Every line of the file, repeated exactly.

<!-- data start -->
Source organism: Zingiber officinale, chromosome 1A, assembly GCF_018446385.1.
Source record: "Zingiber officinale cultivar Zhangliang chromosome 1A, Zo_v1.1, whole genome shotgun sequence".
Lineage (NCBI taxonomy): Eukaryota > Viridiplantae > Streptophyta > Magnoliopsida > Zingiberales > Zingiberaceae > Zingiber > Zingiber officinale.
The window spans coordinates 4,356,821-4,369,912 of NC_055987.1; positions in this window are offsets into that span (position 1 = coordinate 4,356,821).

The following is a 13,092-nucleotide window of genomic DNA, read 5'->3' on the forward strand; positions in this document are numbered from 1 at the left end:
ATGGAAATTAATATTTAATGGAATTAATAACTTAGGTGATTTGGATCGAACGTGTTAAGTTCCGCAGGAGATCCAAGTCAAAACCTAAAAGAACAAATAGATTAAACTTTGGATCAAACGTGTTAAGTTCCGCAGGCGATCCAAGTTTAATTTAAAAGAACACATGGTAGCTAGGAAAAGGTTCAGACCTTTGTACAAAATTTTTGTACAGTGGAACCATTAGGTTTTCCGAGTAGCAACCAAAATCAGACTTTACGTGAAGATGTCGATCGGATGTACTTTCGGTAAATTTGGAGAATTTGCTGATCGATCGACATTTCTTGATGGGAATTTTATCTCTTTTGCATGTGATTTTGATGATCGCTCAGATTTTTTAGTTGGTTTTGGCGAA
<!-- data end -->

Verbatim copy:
Source organism: Zingiber officinale, chromosome 1A, assembly GCF_018446385.1.
Source record: "Zingiber officinale cultivar Zhangliang chromosome 1A, Zo_v1.1, whole genome shotgun sequence".
Lineage (NCBI taxonomy): Eukaryota > Viridiplantae > Streptophyta > Magnoliopsida > Zingiberales > Zingiberaceae > Zingiber > Zingiber officinale.
The window spans coordinates 4,356,821-4,369,912 of NC_055987.1; positions in this window are offsets into that span (position 1 = coordinate 4,356,821).

The following is a 13,092-nucleotide window of genomic DNA, read 5'->3' on the forward strand; positions in this document are numbered from 1 at the left end:
ATGGAAATTAATATTTAATGGAATTAATAACTTAGGTGATTTGGATCGAACGTGTTAAGTTCCGCAGGAGATCCAAGTCAAAACCTAAAAGAACAAATAGATTAAACTTTGGATCAAACGTGTTAAGTTCCGCAGGCGATCCAAGTTTAATTTAAAAGAACACATGGTAGCTAGGAAAAGGTTCAGACCTTTGTACAAAATTTTTGTACAGTGGAACCATTAGGTTTTCCGAGTAGCAACCAAAATCAGACTTTACGTGAAGATGTCGATCGGATGTACTTTCGGTAAATTTGGAGAATTTGCTGATCGATCGACATTTCTTGATGGGAATTTTATCTCTTTTGCATGTGATTTTGATGATCGCTCAGATTTTTTAGTTGGTTTTGGCGAA